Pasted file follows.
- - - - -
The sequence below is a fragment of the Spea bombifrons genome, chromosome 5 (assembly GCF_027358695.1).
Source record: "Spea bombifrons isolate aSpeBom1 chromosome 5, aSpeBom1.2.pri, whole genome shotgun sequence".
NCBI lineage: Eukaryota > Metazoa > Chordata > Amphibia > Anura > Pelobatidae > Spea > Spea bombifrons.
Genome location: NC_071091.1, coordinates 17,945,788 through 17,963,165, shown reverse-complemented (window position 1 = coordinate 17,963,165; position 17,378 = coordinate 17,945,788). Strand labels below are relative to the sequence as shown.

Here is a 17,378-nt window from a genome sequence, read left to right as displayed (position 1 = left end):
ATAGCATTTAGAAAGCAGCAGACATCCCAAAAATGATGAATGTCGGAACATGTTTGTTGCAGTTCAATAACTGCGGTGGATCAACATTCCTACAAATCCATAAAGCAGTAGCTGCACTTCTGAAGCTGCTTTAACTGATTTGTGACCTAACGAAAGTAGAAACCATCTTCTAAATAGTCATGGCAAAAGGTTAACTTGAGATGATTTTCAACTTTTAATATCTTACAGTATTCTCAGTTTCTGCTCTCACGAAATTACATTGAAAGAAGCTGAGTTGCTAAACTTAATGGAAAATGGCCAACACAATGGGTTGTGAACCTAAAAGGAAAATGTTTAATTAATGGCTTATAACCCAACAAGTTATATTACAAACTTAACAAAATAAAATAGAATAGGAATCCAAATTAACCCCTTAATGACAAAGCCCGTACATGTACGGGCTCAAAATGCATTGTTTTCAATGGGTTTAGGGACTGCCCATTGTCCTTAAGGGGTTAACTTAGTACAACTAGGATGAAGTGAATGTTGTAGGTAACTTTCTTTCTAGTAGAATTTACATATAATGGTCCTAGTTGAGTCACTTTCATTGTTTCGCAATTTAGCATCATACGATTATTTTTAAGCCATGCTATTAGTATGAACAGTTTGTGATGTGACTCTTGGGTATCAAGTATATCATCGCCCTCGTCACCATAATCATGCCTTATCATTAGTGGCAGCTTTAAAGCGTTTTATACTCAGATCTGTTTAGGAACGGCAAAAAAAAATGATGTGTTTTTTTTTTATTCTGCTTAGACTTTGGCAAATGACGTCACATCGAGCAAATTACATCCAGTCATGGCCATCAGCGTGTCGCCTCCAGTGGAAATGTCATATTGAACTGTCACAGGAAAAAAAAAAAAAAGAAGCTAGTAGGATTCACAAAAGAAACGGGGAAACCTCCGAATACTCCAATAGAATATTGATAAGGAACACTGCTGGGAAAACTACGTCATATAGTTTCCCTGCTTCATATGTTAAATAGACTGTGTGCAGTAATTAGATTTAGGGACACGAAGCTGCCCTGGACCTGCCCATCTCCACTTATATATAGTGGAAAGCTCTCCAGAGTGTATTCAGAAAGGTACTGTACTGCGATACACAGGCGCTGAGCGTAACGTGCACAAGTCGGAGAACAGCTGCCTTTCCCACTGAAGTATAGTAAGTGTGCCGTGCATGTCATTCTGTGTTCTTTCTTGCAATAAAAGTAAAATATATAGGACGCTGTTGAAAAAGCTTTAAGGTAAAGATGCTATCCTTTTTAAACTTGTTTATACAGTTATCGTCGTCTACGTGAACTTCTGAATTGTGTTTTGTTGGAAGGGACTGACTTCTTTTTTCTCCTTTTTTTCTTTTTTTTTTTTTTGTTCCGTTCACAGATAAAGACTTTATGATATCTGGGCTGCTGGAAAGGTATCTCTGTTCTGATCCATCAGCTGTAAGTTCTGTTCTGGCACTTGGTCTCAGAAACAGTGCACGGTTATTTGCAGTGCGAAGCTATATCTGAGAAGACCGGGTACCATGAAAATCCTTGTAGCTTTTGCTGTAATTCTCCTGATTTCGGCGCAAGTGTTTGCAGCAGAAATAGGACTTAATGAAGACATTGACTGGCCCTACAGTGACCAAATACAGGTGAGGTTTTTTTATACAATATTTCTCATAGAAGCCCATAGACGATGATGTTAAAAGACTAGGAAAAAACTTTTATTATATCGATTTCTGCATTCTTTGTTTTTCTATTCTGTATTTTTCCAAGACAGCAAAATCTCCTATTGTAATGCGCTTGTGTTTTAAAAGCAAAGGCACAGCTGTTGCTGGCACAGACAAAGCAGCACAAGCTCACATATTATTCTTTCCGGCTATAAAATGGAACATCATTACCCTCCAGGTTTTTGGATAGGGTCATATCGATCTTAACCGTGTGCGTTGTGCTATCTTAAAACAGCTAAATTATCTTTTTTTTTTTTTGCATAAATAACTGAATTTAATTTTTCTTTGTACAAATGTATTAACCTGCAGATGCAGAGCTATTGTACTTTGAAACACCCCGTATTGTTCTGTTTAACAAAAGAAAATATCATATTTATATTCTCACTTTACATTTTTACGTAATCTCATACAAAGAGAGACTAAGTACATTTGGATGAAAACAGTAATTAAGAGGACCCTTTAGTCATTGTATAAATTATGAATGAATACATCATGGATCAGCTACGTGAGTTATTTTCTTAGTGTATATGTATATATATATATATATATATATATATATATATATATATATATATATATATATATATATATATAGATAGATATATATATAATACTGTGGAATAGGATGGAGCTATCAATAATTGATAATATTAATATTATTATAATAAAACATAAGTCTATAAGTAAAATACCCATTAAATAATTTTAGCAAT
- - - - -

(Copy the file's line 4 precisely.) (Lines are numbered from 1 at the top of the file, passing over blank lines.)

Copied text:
Genome location: NC_071091.1, coordinates 17,945,788 through 17,963,165, shown reverse-complemented (window position 1 = coordinate 17,963,165; position 17,378 = coordinate 17,945,788). Strand labels below are relative to the sequence as shown.